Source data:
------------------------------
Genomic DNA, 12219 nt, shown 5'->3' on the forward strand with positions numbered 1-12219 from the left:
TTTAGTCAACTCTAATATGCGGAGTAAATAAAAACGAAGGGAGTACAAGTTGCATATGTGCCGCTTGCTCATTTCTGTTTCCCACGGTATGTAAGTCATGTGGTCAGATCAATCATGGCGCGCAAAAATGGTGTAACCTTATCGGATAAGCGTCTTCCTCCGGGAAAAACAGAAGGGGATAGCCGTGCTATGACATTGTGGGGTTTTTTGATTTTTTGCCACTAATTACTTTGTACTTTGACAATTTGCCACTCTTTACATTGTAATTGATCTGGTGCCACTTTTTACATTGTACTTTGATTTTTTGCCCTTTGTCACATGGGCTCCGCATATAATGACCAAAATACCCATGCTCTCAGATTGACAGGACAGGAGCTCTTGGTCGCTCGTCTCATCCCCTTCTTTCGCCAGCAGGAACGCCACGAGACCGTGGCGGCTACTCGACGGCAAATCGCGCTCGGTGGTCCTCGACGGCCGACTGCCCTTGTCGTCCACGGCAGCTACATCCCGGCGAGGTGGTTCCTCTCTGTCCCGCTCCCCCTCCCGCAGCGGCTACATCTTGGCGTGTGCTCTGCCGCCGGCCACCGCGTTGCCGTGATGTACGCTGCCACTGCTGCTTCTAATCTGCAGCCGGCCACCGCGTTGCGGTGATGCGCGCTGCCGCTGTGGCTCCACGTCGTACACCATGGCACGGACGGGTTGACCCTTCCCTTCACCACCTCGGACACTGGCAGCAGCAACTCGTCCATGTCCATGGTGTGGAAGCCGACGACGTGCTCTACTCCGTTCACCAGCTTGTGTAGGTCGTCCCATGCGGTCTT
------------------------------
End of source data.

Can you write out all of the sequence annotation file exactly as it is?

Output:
Genomic DNA, 12219 nt, shown 5'->3' on the forward strand with positions numbered 1-12219 from the left:
TTTAGTCAACTCTAATATGCGGAGTAAATAAAAACGAAGGGAGTACAAGTTGCATATGTGCCGCTTGCTCATTTCTGTTTCCCACGGTATGTAAGTCATGTGGTCAGATCAATCATGGCGCGCAAAAATGGTGTAACCTTATCGGATAAGCGTCTTCCTCCGGGAAAAACAGAAGGGGATAGCCGTGCTATGACATTGTGGGGTTTTTTGATTTTTTGCCACTAATTACTTTGTACTTTGACAATTTGCCACTCTTTACATTGTAATTGATCTGGTGCCACTTTTTACATTGTACTTTGATTTTTTGCCCTTTGTCACATGGGCTCCGCATATAATGACCAAAATACCCATGCTCTCAGATTGACAGGACAGGAGCTCTTGGTCGCTCGTCTCATCCCCTTCTTTCGCCAGCAGGAACGCCACGAGACCGTGGCGGCTACTCGACGGCAAATCGCGCTCGGTGGTCCTCGACGGCCGACTGCCCTTGTCGTCCACGGCAGCTACATCCCGGCGAGGTGGTTCCTCTCTGTCCCGCTCCCCCTCCCGCAGCGGCTACATCTTGGCGTGTGCTCTGCCGCCGGCCACCGCGTTGCCGTGATGTACGCTGCCACTGCTGCTTCTAATCTGCAGCCGGCCACCGCGTTGCGGTGATGCGCGCTGCCGCTGTGGCTCCACGTCGTACACCATGGCACGGACGGGTTGACCCTTCCCTTCACCACCTCGGACACTGGCAGCAGCAACTCGTCCATGTCCATGGTGTGGAAGCCGACGACGTGCTCTACTCCGTTCACCAGCTTGTGTAGGTCGTCCCATGCGGTCTT